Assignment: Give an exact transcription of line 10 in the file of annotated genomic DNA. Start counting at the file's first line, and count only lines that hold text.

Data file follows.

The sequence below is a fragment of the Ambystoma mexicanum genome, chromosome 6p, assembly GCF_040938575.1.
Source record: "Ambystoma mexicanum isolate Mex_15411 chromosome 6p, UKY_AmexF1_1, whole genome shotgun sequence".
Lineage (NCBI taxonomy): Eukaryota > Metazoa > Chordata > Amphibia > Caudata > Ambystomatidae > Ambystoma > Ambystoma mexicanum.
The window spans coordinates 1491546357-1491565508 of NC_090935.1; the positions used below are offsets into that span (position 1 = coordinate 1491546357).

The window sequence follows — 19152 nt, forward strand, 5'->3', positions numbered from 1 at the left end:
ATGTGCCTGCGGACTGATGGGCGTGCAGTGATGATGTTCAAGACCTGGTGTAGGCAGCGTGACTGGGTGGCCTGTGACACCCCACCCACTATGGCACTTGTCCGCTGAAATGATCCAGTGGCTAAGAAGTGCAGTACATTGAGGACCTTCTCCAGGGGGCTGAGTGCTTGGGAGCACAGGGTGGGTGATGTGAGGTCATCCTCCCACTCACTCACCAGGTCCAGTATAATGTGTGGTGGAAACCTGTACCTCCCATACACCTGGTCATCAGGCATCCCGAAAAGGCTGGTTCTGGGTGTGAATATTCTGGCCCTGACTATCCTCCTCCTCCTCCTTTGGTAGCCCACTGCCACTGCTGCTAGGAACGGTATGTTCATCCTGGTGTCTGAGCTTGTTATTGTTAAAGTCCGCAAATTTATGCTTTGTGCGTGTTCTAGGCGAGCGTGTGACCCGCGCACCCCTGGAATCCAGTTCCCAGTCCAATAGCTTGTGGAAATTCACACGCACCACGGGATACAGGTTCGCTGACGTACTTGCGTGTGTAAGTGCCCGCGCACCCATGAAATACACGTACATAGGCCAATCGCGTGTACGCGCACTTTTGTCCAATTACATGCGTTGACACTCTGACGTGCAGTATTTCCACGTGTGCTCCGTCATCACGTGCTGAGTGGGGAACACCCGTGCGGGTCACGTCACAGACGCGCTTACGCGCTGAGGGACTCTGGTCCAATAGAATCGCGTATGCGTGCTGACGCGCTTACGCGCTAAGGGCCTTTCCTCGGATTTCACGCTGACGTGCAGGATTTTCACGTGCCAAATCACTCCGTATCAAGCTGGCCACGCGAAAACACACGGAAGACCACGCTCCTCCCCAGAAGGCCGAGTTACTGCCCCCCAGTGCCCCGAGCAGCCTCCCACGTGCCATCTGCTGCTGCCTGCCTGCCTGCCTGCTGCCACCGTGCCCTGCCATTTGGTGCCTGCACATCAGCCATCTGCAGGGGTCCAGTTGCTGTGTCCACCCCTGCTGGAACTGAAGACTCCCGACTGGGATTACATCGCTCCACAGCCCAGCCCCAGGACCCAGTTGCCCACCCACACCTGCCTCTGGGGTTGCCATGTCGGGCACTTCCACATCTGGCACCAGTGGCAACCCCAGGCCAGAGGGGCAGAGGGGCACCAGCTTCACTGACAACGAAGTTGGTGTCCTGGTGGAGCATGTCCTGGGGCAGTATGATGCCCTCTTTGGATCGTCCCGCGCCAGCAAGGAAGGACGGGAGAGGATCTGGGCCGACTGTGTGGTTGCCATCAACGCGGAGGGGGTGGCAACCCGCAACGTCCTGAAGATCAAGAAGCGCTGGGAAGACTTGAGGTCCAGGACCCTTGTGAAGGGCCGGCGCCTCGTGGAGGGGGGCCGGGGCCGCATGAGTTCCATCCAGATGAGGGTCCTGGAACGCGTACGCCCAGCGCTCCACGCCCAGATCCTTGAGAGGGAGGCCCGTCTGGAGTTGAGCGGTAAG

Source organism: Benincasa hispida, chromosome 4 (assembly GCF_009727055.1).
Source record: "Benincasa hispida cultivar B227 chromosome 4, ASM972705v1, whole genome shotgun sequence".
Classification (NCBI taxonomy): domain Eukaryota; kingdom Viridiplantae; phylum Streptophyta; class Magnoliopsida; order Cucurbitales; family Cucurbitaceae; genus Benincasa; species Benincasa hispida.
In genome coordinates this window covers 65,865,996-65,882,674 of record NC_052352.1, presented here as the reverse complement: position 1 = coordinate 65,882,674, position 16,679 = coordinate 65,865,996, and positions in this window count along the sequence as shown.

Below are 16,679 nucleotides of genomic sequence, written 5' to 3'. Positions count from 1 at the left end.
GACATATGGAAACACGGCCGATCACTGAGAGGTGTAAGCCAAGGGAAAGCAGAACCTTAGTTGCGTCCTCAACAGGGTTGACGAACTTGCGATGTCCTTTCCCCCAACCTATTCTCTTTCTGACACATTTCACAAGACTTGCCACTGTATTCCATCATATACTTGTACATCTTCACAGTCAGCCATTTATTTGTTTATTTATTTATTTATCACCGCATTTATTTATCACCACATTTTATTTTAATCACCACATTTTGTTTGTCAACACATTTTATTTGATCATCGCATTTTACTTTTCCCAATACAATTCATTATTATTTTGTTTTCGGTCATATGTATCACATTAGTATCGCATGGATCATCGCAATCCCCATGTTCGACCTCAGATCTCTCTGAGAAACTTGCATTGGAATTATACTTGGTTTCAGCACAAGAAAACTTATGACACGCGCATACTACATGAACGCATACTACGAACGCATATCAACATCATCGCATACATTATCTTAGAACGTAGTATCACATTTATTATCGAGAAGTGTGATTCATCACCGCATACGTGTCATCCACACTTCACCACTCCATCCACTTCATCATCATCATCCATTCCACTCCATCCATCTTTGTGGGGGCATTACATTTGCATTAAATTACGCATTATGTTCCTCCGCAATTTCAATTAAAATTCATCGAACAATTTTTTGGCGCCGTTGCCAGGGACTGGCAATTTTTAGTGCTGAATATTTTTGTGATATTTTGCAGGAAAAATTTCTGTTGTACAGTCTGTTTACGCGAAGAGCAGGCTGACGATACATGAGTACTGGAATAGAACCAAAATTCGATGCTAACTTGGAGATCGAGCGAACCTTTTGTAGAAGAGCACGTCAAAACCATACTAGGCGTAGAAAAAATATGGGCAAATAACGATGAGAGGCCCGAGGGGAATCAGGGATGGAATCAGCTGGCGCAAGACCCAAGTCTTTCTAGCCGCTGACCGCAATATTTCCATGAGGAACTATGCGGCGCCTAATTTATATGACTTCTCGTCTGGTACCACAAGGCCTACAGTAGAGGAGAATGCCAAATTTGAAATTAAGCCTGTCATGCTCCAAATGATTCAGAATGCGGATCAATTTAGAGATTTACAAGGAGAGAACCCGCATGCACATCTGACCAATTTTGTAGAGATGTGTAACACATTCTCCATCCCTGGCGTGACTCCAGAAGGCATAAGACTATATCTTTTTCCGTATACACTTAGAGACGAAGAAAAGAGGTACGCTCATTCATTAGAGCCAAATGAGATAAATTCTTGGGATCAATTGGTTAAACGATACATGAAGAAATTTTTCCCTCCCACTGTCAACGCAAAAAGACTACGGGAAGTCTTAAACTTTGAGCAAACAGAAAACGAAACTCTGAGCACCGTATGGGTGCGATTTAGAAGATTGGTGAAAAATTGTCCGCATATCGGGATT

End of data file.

In genome coordinates this window covers 65,865,996-65,882,674 of record NC_052352.1, presented here as the reverse complement: position 1 = coordinate 65,882,674, position 16,679 = coordinate 65,865,996, and positions in this window count along the sequence as shown.